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Is Paleo Sustainable for 7 Billion People? | The Paleo Diet

Can our planet support 7 billion people following the Paleo Diet? We cannot dispute that there are negative environmental factors, such as excessive water and fossil energy use and large emissions of greenhouse gases, resulting from the standard process of agriculture and livestock farming. These methodologies make it seem unrealistic that even our current food production system can sustain our planet, let alone support the Paleo diet alone.

Obviously, no one wants to contribute to an ecological collapse. If 7 billion people adopted a diet higher in animal meat under the existing methods of production, it would continue to tax our planet. However, the rising numbers of diet related illnesses1 indicate that something has to change when it comes to how we produce food and how we choose to eat. Let’s take a closer look at how we can all participate in following a sustainable, environmentally friendly approach to the Paleo diet.

PURCHASE ORGANIC, PASTURED MEATS

We are truly what we eat. Although pastured meats cost more, this money is an investment in both the environment and your future physical wellbeing. If we suppose there is a greater demand for sustainable animal protein, then agricultural boards and organizations can provide more research and education to ranchers to reduce their use of water, pesticides, and feed grain. In turn, this may bring the price per pound down as it becomes more desired on grocery shelves.

Commercial livestock production stresses the land. However, with proper methodologies, ruminants can actually be benefactors to preserve ecosystems, produce food from inedible sources, restore soil fertility, and recycle plant nutrients. 2EAT THE WHOLE ANIMAL

Boneless, skinless chicken and tenderloins of beef taste good, but there is more to the animal than muscle to embrace on a regular basis. As previously covered in Offal, Not So Awful: Organ Meats and the Paleo Diet, our hunter-gatherers ancestors consumed the entire animal from nose-to-tail and recognized the wealth of nutrients obtained from the brains, liver, kidney, heart, blood, lungs, and all other visceral organs.4 The carcasses and bones can also be used to make rich, nourishing bone broths, and the fat can be used to make high-quality cooking oil.5 The whole animal offers minerals, nutrients, and calories to properly fuel our bodies, while also respects the food source where it came from.

EAT BUGS

Ingesting insects, or entomophagy, is probably completely off your radar and most likely more repulsive than eating organs. However, insects form part of the traditional diets of at least 2 billion people in the world, including individuals in Mali who hunt and eat grasshoppers. There also existed a long history of insect eating 25-50% of North American tribes.6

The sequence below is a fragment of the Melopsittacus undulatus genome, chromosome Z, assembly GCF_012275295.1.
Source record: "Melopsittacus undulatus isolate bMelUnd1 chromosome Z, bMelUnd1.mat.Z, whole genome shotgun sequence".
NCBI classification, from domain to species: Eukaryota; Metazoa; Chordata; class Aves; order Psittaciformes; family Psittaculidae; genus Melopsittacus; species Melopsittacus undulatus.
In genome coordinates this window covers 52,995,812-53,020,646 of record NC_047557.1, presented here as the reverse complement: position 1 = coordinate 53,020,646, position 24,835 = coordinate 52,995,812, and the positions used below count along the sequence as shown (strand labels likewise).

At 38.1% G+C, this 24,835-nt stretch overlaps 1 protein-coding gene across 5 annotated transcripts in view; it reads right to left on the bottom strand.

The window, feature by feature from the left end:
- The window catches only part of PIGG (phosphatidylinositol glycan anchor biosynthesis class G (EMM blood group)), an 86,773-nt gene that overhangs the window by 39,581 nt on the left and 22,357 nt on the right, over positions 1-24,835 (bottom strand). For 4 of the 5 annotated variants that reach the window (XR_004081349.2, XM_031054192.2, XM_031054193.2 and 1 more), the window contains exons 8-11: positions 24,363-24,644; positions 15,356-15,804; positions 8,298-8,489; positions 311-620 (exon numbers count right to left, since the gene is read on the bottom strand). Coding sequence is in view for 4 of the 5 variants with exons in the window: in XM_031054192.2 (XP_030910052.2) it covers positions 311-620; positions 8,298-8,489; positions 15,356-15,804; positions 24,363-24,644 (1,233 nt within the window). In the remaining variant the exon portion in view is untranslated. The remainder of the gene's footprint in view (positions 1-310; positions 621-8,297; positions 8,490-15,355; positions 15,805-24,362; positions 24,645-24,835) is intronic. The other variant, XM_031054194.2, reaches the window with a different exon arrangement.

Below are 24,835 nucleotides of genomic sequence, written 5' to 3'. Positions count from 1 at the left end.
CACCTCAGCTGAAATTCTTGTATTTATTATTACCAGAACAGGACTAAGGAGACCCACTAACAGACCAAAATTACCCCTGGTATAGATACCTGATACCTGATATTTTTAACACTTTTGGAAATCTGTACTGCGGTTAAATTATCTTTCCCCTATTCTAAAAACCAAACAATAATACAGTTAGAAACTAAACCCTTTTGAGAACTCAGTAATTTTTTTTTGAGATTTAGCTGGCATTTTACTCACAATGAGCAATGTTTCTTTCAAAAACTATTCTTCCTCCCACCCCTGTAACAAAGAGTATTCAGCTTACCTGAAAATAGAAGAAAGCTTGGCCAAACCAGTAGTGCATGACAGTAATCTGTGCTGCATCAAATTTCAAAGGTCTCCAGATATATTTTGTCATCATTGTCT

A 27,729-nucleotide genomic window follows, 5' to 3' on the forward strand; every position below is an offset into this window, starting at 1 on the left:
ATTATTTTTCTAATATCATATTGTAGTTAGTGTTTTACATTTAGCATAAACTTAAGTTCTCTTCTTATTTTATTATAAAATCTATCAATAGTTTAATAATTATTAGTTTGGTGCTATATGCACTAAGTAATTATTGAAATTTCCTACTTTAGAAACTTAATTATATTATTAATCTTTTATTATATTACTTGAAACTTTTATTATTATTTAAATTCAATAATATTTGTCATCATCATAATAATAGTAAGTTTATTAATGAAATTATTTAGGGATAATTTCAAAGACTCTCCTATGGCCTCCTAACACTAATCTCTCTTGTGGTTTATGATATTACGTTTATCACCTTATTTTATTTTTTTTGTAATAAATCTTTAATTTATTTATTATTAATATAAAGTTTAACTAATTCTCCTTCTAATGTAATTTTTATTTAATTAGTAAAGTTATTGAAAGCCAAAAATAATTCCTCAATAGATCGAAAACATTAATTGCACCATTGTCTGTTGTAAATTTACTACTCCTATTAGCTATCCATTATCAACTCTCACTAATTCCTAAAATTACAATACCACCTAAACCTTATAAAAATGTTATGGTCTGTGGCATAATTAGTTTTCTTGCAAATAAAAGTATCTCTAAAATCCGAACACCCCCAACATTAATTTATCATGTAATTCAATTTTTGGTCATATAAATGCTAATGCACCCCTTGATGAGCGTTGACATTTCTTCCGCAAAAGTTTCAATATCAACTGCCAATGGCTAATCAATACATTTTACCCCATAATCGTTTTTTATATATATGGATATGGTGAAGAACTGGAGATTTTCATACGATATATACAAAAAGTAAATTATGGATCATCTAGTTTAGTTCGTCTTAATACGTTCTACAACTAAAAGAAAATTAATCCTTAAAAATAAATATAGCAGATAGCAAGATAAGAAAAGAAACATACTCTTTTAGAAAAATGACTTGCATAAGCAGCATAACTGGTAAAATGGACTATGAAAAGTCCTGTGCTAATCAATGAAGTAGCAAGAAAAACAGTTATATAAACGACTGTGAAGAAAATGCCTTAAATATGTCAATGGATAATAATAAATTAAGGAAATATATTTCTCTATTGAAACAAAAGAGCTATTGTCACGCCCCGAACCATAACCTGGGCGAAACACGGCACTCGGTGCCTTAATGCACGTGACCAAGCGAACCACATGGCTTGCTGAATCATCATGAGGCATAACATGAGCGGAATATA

Significant environmental benefits exist to support cultivating insects for food. They are highly efficient to produce. For example, crickets require only 2 kg of feed for every 1 kg of bodyweight gain, compared to the 8 kg a cow needs.7 Insects produce very little greenhouse gas, and can be cultivated on using very little water or land, such as an organic side-stream, which reduces environmental contamination.8 Insects are also a great source of fat, protein, vitamin, and minerals.9 Ease into the idea of eating insects by using cricket flour or cacao covered ants, which can be incorporated into your Paleo cooking.

If we evaluate the current food production system and dietary norms based on the rising levels of lifestyle related illnesses, the obesity epidemic, and the negative environmental impacts of farming, we can conclude that the entire system needs to change. The Paleo diet has been shown to reduce inflammation,10 improve waistlines, and regulate blood sugar and insulin response.11 We cannot afford to not choose the foods that best serve our bodies genetically, while also protect our planet.

 

REFERENCES

[1] WHO, Joint, and FAO Expert Consultation. Diet, nutrition and the prevention of chronic diseases. Geneva: World Health Organization, 1990.

[2] Janzen, H. H. “What place for livestock on a re-greening earth?.” Animal Feed Science and Technology 166 (2011): 783-796.

[3] Cingolani, Ana M., et al. “Can livestock grazing maintain landscape diversity and stability in an ecosystem that evolved with wild herbivores?.” Perspectives in Plant Ecology, Evolution and Systematics 16.4 (2014): 143-153.

[4]  Cordain L, Eaton SB, Brand Miller J, Mann N, Hill K. The paradoxical nature of hunter-gatherer diets: Meat based, yet non-atherogenic. Eur J Clin Nutr 2002;56 (suppl 1):S42-S52.

[5] Webb, E. C., and H. A. O’neill. “The animal fat paradox and meat quality.” Meat Science 80.1 (2008): 28-36.

[6] Available at: . Accessed on February 4, 2015.

[7] ATES, S., et al. “Performance of indigenous and exotic× indigenous sheep breeds fed different diets in spring and the efficiency of feeding system in crop–livestock farming.” The Journal of Agricultural Science: 1-16.

[8] Paoletti, Maurizio G. Ecological implications of minilivestock: potential of insects, rodents, frogs and snails. Science Publishers, Inc., 2005.

[9] Available at: . Accessed on February 4, 2015.